The trouble is, no one ever seems to identify exactly what they mean by literacy. Even at a minimal level of being able to read street signs, ballots, and government documents, a definition of literacy runs into trouble. After all, exactly what abilities does minimal literacy include? The ability to use a colon or semi-colon properly? An ampersand? A hyphen or forward slash? The knowledge of when to use a list, and what a numbered list signals as opposed to a bullet list? When to use and how to pronounce the accents in words borrowed from other languages? By these standards, very few people would ever be counted as literate, even though all of these questions are relatively elementary.

Similarly, what level of comprehension is implied by the term? Does a person, for instance, need to be able to identify a literary effect? To be able to consciously use those effects themselves?

For that matter, is an awareness of language and how it develops required before someone is literate? If so, then thousands of grammar Nazis who condemn any departure from an artificial standard English would be horrified to learn that they were not literate themselves.

Also, sooner or later, a definition of literacy involves a familiarity with the cultural influences that shape a language. True literacy in English, for example, requires a knowledge of Shakespeare and Christianity (or at least the King James Bible), as well as several dozen other authors and cultural influences.

And what about idioms? Should a person who can write and read a language but not understand an idiom or a pun be considered literate?

Discarding any of these requirements is difficult, but that is only half the problem. The other half is what degree of knowledge or skill a literate person is supposed to have in each of these requirements. How can you measure a concept that, the more you consider it, the more complex it becomes?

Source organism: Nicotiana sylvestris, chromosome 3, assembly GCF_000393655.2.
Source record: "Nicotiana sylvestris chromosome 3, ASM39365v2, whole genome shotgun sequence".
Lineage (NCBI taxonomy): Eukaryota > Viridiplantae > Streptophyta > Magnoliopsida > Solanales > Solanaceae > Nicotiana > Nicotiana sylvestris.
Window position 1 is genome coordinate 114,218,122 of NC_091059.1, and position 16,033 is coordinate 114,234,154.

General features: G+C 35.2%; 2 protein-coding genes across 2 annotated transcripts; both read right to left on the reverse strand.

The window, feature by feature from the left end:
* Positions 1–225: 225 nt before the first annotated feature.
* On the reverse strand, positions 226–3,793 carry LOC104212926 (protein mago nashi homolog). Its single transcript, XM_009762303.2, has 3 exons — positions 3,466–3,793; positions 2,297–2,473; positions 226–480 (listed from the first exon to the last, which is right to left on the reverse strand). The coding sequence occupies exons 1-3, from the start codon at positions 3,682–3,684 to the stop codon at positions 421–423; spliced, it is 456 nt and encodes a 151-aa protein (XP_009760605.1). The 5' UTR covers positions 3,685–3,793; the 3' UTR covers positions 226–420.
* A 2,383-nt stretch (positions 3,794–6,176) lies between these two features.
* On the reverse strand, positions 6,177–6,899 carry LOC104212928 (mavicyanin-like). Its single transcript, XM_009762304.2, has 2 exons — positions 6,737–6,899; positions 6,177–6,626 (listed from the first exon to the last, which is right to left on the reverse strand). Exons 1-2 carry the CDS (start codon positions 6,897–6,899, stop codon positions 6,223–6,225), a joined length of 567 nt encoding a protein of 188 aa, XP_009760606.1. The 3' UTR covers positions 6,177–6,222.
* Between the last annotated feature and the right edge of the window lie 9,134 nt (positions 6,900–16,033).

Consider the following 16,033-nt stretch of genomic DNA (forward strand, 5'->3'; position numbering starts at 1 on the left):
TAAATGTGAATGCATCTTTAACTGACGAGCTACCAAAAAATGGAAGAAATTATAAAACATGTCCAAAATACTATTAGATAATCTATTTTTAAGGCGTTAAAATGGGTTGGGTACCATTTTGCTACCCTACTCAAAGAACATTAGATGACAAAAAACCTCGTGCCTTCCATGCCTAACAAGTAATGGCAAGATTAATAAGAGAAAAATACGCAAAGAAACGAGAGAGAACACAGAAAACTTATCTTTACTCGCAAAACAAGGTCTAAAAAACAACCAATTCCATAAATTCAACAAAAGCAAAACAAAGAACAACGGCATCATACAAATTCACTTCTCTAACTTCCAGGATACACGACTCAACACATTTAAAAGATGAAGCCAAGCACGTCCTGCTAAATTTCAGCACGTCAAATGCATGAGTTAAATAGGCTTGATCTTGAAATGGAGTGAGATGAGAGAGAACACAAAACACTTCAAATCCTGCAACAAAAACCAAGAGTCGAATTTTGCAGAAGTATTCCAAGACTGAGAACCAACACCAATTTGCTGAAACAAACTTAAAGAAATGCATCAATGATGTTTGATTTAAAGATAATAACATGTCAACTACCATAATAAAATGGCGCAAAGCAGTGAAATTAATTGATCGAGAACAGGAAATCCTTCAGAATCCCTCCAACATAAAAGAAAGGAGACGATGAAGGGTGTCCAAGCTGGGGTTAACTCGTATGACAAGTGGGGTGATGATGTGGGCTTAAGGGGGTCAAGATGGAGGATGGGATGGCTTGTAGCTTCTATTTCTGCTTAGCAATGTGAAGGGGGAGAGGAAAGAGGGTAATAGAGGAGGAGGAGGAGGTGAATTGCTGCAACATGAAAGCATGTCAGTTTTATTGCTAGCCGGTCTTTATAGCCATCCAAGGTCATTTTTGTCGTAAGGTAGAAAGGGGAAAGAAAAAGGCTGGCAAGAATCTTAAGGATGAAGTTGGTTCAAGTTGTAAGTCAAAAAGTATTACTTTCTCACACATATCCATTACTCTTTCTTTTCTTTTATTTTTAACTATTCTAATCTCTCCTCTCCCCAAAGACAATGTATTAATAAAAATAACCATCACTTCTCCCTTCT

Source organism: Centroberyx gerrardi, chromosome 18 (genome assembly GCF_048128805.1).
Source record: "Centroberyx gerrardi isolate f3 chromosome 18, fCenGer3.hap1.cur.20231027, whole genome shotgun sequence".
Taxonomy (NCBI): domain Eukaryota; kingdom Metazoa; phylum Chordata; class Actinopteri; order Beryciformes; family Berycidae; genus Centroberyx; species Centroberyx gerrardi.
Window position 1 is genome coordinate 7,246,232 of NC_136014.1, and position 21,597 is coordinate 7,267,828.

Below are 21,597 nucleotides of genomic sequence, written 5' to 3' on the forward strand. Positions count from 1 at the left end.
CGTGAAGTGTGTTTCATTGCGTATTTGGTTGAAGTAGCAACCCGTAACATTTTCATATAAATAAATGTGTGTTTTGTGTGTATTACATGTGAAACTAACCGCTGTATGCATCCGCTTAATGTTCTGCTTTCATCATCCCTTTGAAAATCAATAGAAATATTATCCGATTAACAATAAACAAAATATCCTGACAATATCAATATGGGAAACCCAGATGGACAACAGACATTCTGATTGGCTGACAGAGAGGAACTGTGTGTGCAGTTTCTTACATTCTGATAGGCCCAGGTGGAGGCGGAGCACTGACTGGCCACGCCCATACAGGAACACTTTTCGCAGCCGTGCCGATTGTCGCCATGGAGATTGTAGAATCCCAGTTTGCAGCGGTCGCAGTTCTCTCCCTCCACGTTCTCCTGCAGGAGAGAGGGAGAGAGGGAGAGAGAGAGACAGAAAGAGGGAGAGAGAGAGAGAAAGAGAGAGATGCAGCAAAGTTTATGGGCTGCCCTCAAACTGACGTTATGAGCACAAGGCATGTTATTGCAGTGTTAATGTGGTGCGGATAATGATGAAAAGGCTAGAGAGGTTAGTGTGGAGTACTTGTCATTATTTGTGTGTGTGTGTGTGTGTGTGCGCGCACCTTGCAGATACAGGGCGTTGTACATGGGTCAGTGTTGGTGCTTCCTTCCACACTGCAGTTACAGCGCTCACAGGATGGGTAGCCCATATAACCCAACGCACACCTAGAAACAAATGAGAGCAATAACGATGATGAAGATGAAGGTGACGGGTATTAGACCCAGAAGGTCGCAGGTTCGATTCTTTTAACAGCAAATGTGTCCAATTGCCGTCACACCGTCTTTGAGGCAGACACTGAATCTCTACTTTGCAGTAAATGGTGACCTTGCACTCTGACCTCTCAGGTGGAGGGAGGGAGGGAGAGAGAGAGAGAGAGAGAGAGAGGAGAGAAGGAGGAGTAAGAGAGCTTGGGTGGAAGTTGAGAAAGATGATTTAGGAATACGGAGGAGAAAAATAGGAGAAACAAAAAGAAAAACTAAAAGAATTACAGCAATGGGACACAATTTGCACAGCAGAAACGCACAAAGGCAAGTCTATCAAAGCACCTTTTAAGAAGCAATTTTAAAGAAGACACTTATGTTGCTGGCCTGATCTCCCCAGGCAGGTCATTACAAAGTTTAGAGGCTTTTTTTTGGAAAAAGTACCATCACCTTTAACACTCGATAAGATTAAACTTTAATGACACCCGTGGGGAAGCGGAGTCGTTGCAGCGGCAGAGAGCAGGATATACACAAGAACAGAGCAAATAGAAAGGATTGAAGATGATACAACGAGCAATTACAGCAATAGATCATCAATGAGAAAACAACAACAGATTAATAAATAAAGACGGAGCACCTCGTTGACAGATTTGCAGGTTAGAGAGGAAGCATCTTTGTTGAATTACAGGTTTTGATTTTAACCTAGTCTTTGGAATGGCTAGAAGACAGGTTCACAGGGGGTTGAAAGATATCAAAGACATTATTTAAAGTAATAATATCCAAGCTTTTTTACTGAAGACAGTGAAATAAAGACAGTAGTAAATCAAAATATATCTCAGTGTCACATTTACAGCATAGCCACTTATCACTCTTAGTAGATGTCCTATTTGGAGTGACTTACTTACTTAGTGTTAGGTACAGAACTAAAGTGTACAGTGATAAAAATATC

No wonder that many educators stick to simpler goals, like standardized spelling. At least with spelling, there is usually a definite right or wrong answer, so long as you stick with official English. But including anything that makes reading or writing seem worth developing means entering a more complex world where right and wrong is qualified and weighted, where – horror of horrors – a student might even be able to question a teacher, provided they know how to construct an argument.

In the end, the concept of literacy seems to come down to what you are pointing to when you use the term. But I would be a lot more comfortable if the promoters of literacy did point to anything. For all I know, their concept of literacy – or, at least, what they are willing to settle for – is far different from my definitions.

I can’t help suspecting that authority figures are automatically hypocritical whenever they talk about literacy. Obviously, a technological society needs higher general standards of literacy than other cultures in order to function, but I always have the nagging suspicion that, when promoting literacy, the Powers That Be would vastly prefer that it not be promoted too far – certainly not to the extent that the average person can deconstruct official pronouncements and maybe question them. In the end, I suspect that the level of literacy they are prepared to settle for is far less than the level I would prefer, and that literacy can be a far more radical concept that everyone assumes.

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Ian Reid (Nusi) is a Heiltsuk artist whose work I have been watching for a while. For a long time, I was determined that the first Reid piece that I would buy would be one of his Chilkat ravens, like the one that was in the Continuum show at the Bill Reid Gallery. However, when “Working Shaman” came into the Inuit Gallery last month, I leaped at the chance to buy it. The mask is a simple one in some aspects, but all the more appealing for that reason.

If you have read anything about shamanism on the Northwest Coast, you may remember that shamans typically did not wash or cut their hair. This is the main element in Reid’s mask, with its unkempt hair and mustache, its carelessly-tied topknot, and the white feathers. The blending of the red paint into the color of the unpainted wood also suggests a lack of cleanliness, or at least the chapped complexion of someone who spends most of his time outdoors.

Many shamans had a fearsome reputation (certainly, their graves were isolated, and not places where people lingered). This reputation is played upon in many modern renderings of shamans, but Reid has taken a different approach. His shaman is not so much a figure of fear as an eccentric. The unfocused eyes and slightly parted lips suggest the trance state of someone imperfectly grounded in the everyday world.

This is the first Heiltsuk piece I have bought, and I admit to knowing almost nothing of the Heiltsuk artistic traditions, mainly because they do not seem to have been studied in their own right. However, the carving and the painting suggest a tradition that I would expect from the Heiltsuk’s physical location: It mostly resembles the Kwakwaka’wakw, but also has a touch of northern formline as well.